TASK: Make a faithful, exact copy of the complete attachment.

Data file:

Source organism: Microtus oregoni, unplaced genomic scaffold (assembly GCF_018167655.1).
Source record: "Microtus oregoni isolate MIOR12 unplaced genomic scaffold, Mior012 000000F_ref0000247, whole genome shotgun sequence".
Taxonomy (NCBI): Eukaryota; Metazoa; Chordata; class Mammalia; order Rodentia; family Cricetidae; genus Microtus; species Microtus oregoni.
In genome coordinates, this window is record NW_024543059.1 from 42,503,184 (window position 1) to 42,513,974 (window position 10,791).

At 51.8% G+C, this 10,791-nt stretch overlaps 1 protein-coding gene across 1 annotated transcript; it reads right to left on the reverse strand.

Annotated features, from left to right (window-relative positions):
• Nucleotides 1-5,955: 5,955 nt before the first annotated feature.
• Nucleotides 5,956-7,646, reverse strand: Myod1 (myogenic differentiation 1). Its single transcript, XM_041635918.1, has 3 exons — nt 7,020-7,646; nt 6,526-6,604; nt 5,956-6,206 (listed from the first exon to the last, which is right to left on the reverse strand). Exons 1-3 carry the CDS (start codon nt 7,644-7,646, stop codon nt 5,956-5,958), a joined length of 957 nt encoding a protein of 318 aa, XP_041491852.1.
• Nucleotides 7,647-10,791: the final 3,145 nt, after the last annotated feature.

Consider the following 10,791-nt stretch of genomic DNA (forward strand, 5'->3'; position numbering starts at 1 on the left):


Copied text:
Source organism: Microtus oregoni, unplaced genomic scaffold (assembly GCF_018167655.1).
Source record: "Microtus oregoni isolate MIOR12 unplaced genomic scaffold, Mior012 000000F_ref0000247, whole genome shotgun sequence".
Taxonomy (NCBI): Eukaryota; Metazoa; Chordata; class Mammalia; order Rodentia; family Cricetidae; genus Microtus; species Microtus oregoni.
In genome coordinates, this window is record NW_024543059.1 from 42,503,184 (window position 1) to 42,513,974 (window position 10,791).

At 51.8% G+C, this 10,791-nt stretch overlaps 1 protein-coding gene across 1 annotated transcript; it reads right to left on the reverse strand.

Annotated features, from left to right (window-relative positions):
• Nucleotides 1-5,955: 5,955 nt before the first annotated feature.
• Nucleotides 5,956-7,646, reverse strand: Myod1 (myogenic differentiation 1). Its single transcript, XM_041635918.1, has 3 exons — nt 7,020-7,646; nt 6,526-6,604; nt 5,956-6,206 (listed from the first exon to the last, which is right to left on the reverse strand). Exons 1-3 carry the CDS (start codon nt 7,644-7,646, stop codon nt 5,956-5,958), a joined length of 957 nt encoding a protein of 318 aa, XP_041491852.1.
• Nucleotides 7,647-10,791: the final 3,145 nt, after the last annotated feature.

Consider the following 10,791-nt stretch of genomic DNA (forward strand, 5'->3'; position numbering starts at 1 on the left):